A block diagram of an example of embodiment of a bridge terminal is shown in FIG. 4. The radio switching device of this bridge terminal comprises a protocol device 24, a modem 25 and a high-frequency circuit 26 with an antenna 27. To the protocol device 24 is connected a radio switching device 28, which is further connected to a connection controller 29 and a buffer arrangement 30. In this embodiment the buffer arrangement 30 contains one storage element and is used for buffering data and realized as a FIFO module (First In First Out), that is, the data are read from the buffer arrangement 30 in the order in which they were written. The terminal shown in FIG. 4 may also work as a normal terminal. Stations not shown in FIG. 4, but connected to the connection controller 29, then supply data to the radio switching device 28 via the connection controller 29.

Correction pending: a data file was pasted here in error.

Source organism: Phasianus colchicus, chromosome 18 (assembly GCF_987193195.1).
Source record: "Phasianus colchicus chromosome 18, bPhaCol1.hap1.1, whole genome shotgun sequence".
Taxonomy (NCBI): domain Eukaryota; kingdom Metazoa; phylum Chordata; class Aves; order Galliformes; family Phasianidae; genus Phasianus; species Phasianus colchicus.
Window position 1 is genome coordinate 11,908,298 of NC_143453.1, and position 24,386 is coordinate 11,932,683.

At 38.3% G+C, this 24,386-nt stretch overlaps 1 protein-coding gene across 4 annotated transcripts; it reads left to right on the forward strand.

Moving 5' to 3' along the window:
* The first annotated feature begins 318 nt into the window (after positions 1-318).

The bridge terminal shown in FIG. 4 is alternately synchronized with a first and a second sub-network. Synchronization is understood to mean the entire process of integrating a terminal with the sub-network for the exchange of data. If the bridge terminal is synchronized with the first sub-network, it can exchange data with all the terminals and with the controller of this first sub-network. If the connection controller 29 supplies data to the radio switch device 28, the destination of which data is a terminal or the controller of the first sub-network, or a terminal or controller of another sub-network that can be reached via the first sub-network, the radio switch device conveys these data directly to the protocol device 24. In the protocol device 24 the data are buffered until the time slot is reached which the controller has intended to be used for the transmission. If the data coming from the connection controller 29 are to be transmitted to a terminal or to the controller of the second sub-network, or to another sub-network to be reached via the second sub-network, the radio transmission is to be delayed until the time slot in which the bridge terminal is synchronized with the second sub-network. For this purpose, the radio switch device transports the data whose destination lies in the second sub-network, or whose destination can be reached via the second sub-network, to the buffer device 30, which buffers the data until the bridge terminal is synchronized with the second sub-network.